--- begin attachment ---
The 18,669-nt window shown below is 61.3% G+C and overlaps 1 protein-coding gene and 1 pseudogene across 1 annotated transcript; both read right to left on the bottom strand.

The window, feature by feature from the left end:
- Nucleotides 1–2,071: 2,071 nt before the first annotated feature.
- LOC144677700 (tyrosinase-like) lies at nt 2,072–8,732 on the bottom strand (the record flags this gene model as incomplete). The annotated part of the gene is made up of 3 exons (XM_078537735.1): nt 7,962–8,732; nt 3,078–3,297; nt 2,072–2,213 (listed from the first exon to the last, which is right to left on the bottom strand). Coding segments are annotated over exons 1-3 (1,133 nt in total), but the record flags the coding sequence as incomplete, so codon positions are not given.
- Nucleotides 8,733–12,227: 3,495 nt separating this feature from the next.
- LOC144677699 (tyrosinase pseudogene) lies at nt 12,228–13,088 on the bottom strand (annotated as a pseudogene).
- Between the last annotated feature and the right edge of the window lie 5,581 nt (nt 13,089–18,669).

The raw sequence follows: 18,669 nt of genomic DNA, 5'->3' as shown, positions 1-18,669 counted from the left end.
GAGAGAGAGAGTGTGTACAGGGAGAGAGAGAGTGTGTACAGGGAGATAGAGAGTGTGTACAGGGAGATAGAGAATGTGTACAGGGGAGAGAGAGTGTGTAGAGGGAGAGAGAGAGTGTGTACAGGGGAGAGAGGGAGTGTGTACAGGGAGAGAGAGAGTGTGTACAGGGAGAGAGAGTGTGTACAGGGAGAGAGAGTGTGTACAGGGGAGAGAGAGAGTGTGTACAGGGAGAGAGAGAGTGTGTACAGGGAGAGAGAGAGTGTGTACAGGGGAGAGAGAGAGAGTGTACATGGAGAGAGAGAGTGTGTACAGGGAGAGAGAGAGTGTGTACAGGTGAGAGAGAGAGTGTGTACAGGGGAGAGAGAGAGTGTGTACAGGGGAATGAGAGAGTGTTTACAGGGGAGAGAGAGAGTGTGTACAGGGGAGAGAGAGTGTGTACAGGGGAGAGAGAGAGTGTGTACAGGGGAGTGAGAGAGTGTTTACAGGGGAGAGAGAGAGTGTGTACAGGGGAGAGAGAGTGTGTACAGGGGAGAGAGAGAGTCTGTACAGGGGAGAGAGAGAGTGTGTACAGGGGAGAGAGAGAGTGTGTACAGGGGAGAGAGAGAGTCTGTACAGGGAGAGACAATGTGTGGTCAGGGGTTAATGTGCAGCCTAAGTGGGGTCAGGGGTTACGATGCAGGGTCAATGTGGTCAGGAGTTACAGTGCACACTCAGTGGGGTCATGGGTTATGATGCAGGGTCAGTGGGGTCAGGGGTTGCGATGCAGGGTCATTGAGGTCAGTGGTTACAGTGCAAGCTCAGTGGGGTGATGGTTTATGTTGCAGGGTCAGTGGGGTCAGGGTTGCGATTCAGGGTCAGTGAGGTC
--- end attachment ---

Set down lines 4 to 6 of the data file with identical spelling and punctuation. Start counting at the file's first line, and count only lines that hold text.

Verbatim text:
- LOC144677700 (tyrosinase-like) lies at nt 2,072–8,732 on the bottom strand (the record flags this gene model as incomplete). The annotated part of the gene is made up of 3 exons (XM_078537735.1): nt 7,962–8,732; nt 3,078–3,297; nt 2,072–2,213 (listed from the first exon to the last, which is right to left on the bottom strand). Coding segments are annotated over exons 1-3 (1,133 nt in total), but the record flags the coding sequence as incomplete, so codon positions are not given.
- Nucleotides 8,733–12,227: 3,495 nt separating this feature from the next.
- LOC144677699 (tyrosinase pseudogene) lies at nt 12,228–13,088 on the bottom strand (annotated as a pseudogene).